Avian flu is a virus that usually infects domestic birds, particularly poultry such as chickens and turkeys. Infected birds pass on the virus in saliva, nasal secretions, and feces to other birds who can then become sick or die. The rare cases of human-to-human transmission resulted from contact with infected poultry or virus-contaminated surfaces. Widespread avian flu outbreaks have mainly occurred in Asian countries, but the Center for Disease Control and Prevention wants to educate the American public to understand the hazards of an avian flu virus exposure, recognize signs of the virus, and to take necessary protective measures to prevent an avian flu epidemic here.
At this time, those who could be exposed to avian flu include poultry growers and their workers, poultry processors; caretakers, layer barn workers, and chick movers at egg production facilities; and workers involved in disease control and eradication activities.
Like most other viruses, people get the flu virus by way of mouth, nose, eyes, and lungs, if they come in contact with infected sick or dead poultry or their droppings or if they touch contaminated litter or surfaces (e.g., egg flats). Animal manure containing the virus can contaminate dust and soil, causing infection when inhaled. Contaminated farm equipment, feed, cages, or shoes can carry the virus from farm to farm and the virus can also be carried on the bodies and feet of animals, such as rodents. Although there’s some concern that avian flu could be transmitted from uncooked birds or bird products, including eggs, there’s no evidence that anyone has gotten avian flu from eating poultry products.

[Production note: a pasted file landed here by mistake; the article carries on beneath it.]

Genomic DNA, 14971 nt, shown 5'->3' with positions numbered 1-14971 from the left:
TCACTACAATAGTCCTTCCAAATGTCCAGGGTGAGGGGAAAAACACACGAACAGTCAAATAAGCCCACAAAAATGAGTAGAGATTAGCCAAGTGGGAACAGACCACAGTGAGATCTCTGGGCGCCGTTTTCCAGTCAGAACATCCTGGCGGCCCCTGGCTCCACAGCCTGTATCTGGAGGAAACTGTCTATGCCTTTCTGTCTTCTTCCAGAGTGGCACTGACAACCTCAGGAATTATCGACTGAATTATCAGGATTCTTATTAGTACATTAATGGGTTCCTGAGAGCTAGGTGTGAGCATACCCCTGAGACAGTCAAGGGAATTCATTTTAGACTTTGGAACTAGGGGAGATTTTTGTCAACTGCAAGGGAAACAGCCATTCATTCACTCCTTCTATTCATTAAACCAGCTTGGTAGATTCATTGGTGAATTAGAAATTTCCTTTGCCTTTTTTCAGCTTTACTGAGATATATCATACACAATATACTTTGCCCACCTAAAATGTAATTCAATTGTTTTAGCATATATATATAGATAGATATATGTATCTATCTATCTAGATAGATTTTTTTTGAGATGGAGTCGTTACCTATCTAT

At risk workers should be trained on the hazards associated with avian flu so that they can take immediate steps to protect themselves and others, quarantine infected areas, and report any suspected virus to responsible animal health authorities. Protective measures should be taken by anyone likely to have prolonged direct or indirect exposure to an avian flu virus in an enclosed setting. Workers should wear personal protective equipment including N95 or N100 respirators, gloves, aprons, hair covers, goggles, and boots or shoe covers. But, the single most important and effective way to prevent the spread of avian flu is hand washing with soap and water or waterless alcohol-based hand sanitizers for 15-20 seconds.
Symptoms of avian flu in people range from typical flu-like symptoms (e.g., fever, cough, sore throat, and muscle aches) to eye infections (conjunctivitis), pneumonia, acute respiratory distress, viral pneumonia, and other severe and life-threatening complications. Anyone who suspects they’ve been exposed to the avian flu should seek medical care.
Possible signs of avian flu infection in birds and other poultry include sudden death without any signs; lack of coordination; purple discoloration of the wattles, combs and legs; soft-shelled or misshapen eggs; lack of energy and appetite; diarrhea; swelling of the head, eyelids, comb, wattles, and hocks; nasal discharge; decreased egg production; and coughing and sneezing. In come cases, birds might be healthy-looking but still be infected with the avian flu virus.
If you’d like additional information on the avian flu visit the Fed OSHA Web site at www.osha.gov/dsg/guidance/avian-flu.html or the Centers for Disease Control and Prevention at www.cdc.gov/flu/avian/index.htm.
The above evaluations and/or recommendations are for general guidance only and should not be relied upon for legal compliance purposes. They are based solely on the information provided to us and relate only to those conditions specifically discussed. We do not make any warranty, expressed or implied, that your workplace is safe or healthful or that it complies with all laws, regulations or standards.